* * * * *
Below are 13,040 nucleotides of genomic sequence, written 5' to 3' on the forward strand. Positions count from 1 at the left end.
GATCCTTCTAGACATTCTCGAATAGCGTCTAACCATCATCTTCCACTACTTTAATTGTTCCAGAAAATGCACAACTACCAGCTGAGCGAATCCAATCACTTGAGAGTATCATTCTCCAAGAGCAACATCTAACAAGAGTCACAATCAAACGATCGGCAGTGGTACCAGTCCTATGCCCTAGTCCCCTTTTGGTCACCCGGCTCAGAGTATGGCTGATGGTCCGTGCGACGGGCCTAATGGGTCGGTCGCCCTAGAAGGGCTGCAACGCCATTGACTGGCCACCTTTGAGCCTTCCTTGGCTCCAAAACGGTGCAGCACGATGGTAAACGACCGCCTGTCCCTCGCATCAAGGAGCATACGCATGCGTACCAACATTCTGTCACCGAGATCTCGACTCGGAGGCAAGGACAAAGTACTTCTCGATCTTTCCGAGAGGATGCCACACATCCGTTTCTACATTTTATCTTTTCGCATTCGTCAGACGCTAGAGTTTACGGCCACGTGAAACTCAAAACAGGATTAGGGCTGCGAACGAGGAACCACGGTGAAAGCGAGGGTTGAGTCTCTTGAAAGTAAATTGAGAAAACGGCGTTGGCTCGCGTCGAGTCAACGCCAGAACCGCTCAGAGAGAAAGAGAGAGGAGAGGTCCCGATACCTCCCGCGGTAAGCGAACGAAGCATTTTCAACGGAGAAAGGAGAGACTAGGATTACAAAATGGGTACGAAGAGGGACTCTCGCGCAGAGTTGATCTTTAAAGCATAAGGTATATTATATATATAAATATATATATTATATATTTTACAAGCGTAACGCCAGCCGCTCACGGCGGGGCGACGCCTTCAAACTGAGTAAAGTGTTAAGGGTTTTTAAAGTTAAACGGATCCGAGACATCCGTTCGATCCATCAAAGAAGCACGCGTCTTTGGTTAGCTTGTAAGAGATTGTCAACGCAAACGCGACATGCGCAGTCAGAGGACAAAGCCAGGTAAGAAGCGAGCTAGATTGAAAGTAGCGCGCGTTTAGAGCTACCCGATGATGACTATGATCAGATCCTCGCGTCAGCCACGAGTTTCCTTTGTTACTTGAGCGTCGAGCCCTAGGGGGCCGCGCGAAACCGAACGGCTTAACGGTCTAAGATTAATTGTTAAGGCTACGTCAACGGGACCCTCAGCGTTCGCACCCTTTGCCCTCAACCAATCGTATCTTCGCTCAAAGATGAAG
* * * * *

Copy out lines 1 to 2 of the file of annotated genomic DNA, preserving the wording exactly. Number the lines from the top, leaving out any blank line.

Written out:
Below are 13,040 nucleotides of genomic sequence, written 5' to 3' on the forward strand. Positions count from 1 at the left end.
GATCCTTCTAGACATTCTCGAATAGCGTCTAACCATCATCTTCCACTACTTTAATTGTTCCAGAAAATGCACAACTACCAGCTGAGCGAATCCAATCACTTGAGAGTATCATTCTCCAAGAGCAACATCTAACAAGAGTCACAATCAAACGATCGGCAGTGGTACCAGTCCTATGCCCTAGTCCCCTTTTGGTCACCCGGCTCAGAGTATGGCTGATGGTCCGTGCGACGGGCCTAATGGGTCGGTCGCCCTAGAAGGGCTGCAACGCCATTGACTGGCCACCTTTGAGCCTTCCTTGGCTCCAAAACGGTGCAGCACGATGGTAAACGACCGCCTGTCCCTCGCATCAAGGAGCATACGCATGCGTACCAACATTCTGTCACCGAGATCTCGACTCGGAGGCAAGGACAAAGTACTTCTCGATCTTTCCGAGAGGATGCCACACATCCGTTTCTACATTTTATCTTTTCGCATTCGTCAGACGCTAGAGTTTACGGCCACGTGAAACTCAAAACAGGATTAGGGCTGCGAACGAGGAACCACGGTGAAAGCGAGGGTTGAGTCTCTTGAAAGTAAATTGAGAAAACGGCGTTGGCTCGCGTCGAGTCAACGCCAGAACCGCTCAGAGAGAAAGAGAGAGGAGAGGTCCCGATACCTCCCGCGGTAAGCGAACGAAGCATTTTCAACGGAGAAAGGAGAGACTAGGATTACAAAATGGGTACGAAGAGGGACTCTCGCGCAGAGTTGATCTTTAAAGCATAAGGTATATTATATATATAAATATATATATTATATATTTTACAAGCGTAACGCCAGCCGCTCACGGCGGGGCGACGCCTTCAAACTGAGTAAAGTGTTAAGGGTTTTTAAAGTTAAACGGATCCGAGACATCCGTTCGATCCATCAAAGAAGCACGCGTCTTTGGTTAGCTTGTAAGAGATTGTCAACGCAAACGCGACATGCGCAGTCAGAGGACAAAGCCAGGTAAGAAGCGAGCTAGATTGAAAGTAGCGCGCGTTTAGAGCTACCCGATGATGACTATGATCAGATCCTCGCGTCAGCCACGAGTTTCCTTTGTTACTTGAGCGTCGAGCCCTAGGGGGCCGCGCGAAACCGAACGGCTTAACGGTCTAAGATTAATTGTTAAGGCTACGTCAACGGGACCCTCAGCGTTCGCACCCTTTGCCCTCAACCAATCGTATCTTCGCTCAAAGATGAAG